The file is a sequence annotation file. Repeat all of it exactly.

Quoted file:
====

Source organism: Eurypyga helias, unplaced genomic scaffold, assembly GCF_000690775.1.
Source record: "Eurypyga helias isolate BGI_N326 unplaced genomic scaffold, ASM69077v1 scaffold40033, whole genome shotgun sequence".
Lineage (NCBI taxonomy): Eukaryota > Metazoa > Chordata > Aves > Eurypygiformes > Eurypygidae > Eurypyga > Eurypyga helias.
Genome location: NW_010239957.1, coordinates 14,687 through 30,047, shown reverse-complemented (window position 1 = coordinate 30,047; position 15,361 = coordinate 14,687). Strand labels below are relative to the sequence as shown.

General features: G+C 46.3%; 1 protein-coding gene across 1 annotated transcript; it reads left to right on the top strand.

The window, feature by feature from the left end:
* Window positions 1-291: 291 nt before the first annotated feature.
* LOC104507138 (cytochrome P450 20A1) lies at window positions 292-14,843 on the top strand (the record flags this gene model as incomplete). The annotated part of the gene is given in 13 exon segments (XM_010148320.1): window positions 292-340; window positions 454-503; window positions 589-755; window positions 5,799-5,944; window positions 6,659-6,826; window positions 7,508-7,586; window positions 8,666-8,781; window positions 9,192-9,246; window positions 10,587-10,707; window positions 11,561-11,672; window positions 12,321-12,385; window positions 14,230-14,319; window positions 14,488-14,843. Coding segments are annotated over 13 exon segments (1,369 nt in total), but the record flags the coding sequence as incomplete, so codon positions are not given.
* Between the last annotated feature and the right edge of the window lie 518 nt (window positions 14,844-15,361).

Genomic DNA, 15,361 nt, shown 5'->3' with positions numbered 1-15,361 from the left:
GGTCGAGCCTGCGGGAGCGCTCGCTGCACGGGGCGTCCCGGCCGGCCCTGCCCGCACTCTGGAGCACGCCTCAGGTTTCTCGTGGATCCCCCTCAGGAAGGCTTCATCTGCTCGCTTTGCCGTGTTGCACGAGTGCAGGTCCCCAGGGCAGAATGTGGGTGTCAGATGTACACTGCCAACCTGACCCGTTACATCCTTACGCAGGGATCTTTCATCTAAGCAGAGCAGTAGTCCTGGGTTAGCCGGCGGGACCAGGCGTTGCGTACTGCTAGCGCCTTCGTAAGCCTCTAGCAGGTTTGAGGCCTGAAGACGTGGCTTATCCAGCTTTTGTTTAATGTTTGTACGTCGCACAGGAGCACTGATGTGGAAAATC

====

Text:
Source organism: Eurypyga helias, unplaced genomic scaffold, assembly GCF_000690775.1.
Source record: "Eurypyga helias isolate BGI_N326 unplaced genomic scaffold, ASM69077v1 scaffold40033, whole genome shotgun sequence".
Lineage (NCBI taxonomy): Eukaryota > Metazoa > Chordata > Aves > Eurypygiformes > Eurypygidae > Eurypyga > Eurypyga helias.
Genome location: NW_010239957.1, coordinates 14,687 through 30,047, shown reverse-complemented (window position 1 = coordinate 30,047; position 15,361 = coordinate 14,687). Strand labels below are relative to the sequence as shown.

General features: G+C 46.3%; 1 protein-coding gene across 1 annotated transcript; it reads left to right on the top strand.

The window, feature by feature from the left end:
* Window positions 1-291: 291 nt before the first annotated feature.
* LOC104507138 (cytochrome P450 20A1) lies at window positions 292-14,843 on the top strand (the record flags this gene model as incomplete). The annotated part of the gene is given in 13 exon segments (XM_010148320.1): window positions 292-340; window positions 454-503; window positions 589-755; window positions 5,799-5,944; window positions 6,659-6,826; window positions 7,508-7,586; window positions 8,666-8,781; window positions 9,192-9,246; window positions 10,587-10,707; window positions 11,561-11,672; window positions 12,321-12,385; window positions 14,230-14,319; window positions 14,488-14,843. Coding segments are annotated over 13 exon segments (1,369 nt in total), but the record flags the coding sequence as incomplete, so codon positions are not given.
* Between the last annotated feature and the right edge of the window lie 518 nt (window positions 14,844-15,361).

Genomic DNA, 15,361 nt, shown 5'->3' with positions numbered 1-15,361 from the left:
GGTCGAGCCTGCGGGAGCGCTCGCTGCACGGGGCGTCCCGGCCGGCCCTGCCCGCACTCTGGAGCACGCCTCAGGTTTCTCGTGGATCCCCCTCAGGAAGGCTTCATCTGCTCGCTTTGCCGTGTTGCACGAGTGCAGGTCCCCAGGGCAGAATGTGGGTGTCAGATGTACACTGCCAACCTGACCCGTTACATCCTTACGCAGGGATCTTTCATCTAAGCAGAGCAGTAGTCCTGGGTTAGCCGGCGGGACCAGGCGTTGCGTACTGCTAGCGCCTTCGTAAGCCTCTAGCAGGTTTGAGGCCTGAAGACGTGGCTTATCCAGCTTTTGTTTAATGTTTGTACGTCGCACAGGAGCACTGATGTGGAAAATC